General Travel Travel Diary

Visiting the ghosts of yester-year

We went for a walk yesterday in a quiet and serene part of the neighbourhood, where the grass is green and the ground covered by flowers. Its residents never make a sound, and some often prove to be great listeners to all one’s concerns and troubles. Many come here to sit and listen, to the birds that sing and the bees that buzz and for some, this is where they come to recollect beautiful memories, as well as visit masters of the old world.

Bonn Alter Friedhof - Amy McPherson
Bonn Alter Friedhof

The Bonn Alter Friedhof, the old cemetery, in the middle of the city centre is certainly a place that doesn’t feed like death. Like many other old cemeteries in many parts of the world, it feels more like a sculpture park, where old grave sites stand grand and tall, covered by a moist layer of moss and vines that took hold over time; and the grounds organic and varied, with enough weeping angels to freak out the Doctor Who enthusiast.

Old cemeteries are like heritage buildings, in comparison to the new cemeteries where graves are marked with headstones that are fixed to size, a minimalist attempt to keep order, like the newly developed modern flats.

A post I wrote two years ago I introduced you to some of my favourite cemeteries around the world, where not only are old cemeteries great places for a walk, where famous people lay have also become tourist attractions.

Here in Bonn, you’ll find the graves of Robert and Clara Schumann, as well as Beethoven’s mother (Beethoven was born in Bonn, but he is buried in Vienna) and many writers, singers and economists who made it big in their time.

Maria Magdalena Beethoven - Amy McPherson
Grave site of Beethoven’s mother, Maria Magdalena Beethoven. Originally poorly marked, this new headstone was erected by the Beethovenhaus committee later on.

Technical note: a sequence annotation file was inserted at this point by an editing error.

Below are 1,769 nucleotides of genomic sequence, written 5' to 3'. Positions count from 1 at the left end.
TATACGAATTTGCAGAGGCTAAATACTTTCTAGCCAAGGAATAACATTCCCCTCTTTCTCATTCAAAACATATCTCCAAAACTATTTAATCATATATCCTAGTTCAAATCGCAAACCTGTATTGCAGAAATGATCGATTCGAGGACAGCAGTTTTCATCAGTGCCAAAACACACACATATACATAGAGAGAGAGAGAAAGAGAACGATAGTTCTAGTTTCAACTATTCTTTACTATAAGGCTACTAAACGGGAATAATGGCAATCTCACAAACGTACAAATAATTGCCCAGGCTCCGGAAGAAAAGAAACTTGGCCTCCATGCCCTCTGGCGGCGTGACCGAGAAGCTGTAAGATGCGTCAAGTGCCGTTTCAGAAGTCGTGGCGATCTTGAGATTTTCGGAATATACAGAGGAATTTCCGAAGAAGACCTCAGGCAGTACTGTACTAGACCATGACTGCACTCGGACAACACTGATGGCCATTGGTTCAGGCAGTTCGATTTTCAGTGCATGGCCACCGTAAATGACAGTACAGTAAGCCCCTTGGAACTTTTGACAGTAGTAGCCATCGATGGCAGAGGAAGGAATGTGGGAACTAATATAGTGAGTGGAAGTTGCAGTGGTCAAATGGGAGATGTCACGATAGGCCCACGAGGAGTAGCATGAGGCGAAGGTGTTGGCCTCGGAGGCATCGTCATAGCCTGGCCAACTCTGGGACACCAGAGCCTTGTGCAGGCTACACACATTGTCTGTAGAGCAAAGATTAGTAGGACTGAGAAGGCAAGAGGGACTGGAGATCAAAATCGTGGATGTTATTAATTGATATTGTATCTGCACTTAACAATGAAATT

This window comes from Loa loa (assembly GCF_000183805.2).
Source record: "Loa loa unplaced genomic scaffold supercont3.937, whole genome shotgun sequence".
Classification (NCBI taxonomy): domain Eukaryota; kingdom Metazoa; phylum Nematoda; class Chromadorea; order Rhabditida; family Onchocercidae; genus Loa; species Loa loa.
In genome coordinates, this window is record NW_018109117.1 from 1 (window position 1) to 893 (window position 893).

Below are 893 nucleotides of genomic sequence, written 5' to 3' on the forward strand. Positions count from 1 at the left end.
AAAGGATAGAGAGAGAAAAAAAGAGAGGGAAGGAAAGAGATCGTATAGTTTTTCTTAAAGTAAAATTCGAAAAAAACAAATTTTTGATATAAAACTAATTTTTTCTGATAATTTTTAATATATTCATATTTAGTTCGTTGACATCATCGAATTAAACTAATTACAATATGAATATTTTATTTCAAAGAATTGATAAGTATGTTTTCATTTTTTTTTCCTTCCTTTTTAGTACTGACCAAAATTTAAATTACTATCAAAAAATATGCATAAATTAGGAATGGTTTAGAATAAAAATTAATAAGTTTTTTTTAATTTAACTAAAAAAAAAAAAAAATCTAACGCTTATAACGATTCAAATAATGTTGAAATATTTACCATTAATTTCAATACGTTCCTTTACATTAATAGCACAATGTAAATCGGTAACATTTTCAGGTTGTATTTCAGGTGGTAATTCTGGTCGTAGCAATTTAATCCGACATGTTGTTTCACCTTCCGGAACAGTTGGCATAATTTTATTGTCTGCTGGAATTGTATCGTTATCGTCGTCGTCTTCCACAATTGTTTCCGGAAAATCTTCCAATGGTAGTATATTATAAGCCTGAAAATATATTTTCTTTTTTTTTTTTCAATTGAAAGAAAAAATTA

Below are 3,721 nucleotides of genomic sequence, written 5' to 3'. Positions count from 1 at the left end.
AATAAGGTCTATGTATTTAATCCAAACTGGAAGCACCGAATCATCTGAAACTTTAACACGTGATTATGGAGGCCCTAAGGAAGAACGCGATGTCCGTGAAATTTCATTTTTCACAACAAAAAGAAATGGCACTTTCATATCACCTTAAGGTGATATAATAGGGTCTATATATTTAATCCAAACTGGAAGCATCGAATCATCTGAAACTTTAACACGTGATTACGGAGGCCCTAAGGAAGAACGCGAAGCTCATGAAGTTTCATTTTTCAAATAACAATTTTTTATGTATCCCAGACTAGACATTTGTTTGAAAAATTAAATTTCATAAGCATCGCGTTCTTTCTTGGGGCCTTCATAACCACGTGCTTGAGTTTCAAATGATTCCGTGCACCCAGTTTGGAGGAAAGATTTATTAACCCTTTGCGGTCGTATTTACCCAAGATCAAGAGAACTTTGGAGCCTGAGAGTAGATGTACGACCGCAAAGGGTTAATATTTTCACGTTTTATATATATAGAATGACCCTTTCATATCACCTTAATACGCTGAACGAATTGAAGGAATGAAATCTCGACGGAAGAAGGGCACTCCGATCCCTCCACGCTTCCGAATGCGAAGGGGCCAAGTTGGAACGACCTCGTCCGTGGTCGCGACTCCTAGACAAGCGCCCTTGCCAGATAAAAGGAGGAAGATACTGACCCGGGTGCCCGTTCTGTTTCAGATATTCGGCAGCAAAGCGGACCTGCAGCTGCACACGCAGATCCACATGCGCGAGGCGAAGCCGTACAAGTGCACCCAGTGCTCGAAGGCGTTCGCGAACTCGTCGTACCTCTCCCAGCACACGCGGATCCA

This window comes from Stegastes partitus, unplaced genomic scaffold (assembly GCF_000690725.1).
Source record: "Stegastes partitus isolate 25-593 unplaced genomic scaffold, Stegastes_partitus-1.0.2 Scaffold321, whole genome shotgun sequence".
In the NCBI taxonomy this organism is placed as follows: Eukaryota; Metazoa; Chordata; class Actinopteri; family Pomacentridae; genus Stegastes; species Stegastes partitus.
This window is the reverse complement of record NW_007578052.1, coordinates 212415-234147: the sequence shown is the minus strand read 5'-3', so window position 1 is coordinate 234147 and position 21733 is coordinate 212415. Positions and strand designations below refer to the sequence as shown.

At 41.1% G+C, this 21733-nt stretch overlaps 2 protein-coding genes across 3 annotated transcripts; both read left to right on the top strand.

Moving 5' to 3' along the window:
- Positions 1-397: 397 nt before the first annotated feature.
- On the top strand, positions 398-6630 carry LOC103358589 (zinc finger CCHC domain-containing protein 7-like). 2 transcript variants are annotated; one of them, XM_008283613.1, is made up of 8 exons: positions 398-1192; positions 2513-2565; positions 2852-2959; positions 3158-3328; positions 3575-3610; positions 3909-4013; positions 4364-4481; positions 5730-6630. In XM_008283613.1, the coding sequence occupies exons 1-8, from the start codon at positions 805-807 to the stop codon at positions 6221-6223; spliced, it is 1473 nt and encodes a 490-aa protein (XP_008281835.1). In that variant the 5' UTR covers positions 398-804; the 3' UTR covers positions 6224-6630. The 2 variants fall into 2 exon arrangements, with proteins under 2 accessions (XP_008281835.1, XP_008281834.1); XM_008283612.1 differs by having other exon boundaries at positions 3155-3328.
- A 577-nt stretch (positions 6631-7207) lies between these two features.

Schumann grave - Amy McPherson
Robert and his Wife Clara Schumann’s grave site, with a memories dedicated to this great Romantic period composer.

In old cemeteries, it is common to find the entire family buried together in one site, some marked without dates, an indication that they may have died at the same time. Reading the inscriptions of tomb stones, the names and their dates, I wondered what life was like for many of these people, back in the 1700, 1800 and up to now. New residents are always coming in, as we saw a couple with this year’s date on them. Some have lived to a grand old age, too many died too young.


Cemeteries make you ponder about life. The rich, and the poor lie side by side, the young and old, all lie silently in the same grounds. All these things that people greed for, that people fight for, become redundant. It’s not about how much you earn and how rich you are or whether you only fly business class or owns a large house. In death, we are all equal.


We all die sooner or later, and with war and diseases that plague the world, we may die unexpectedly too. Other than look for famous people,  I visit cemeteries for another reason: to remind myself not to take life for granted, and to live through life without regret.

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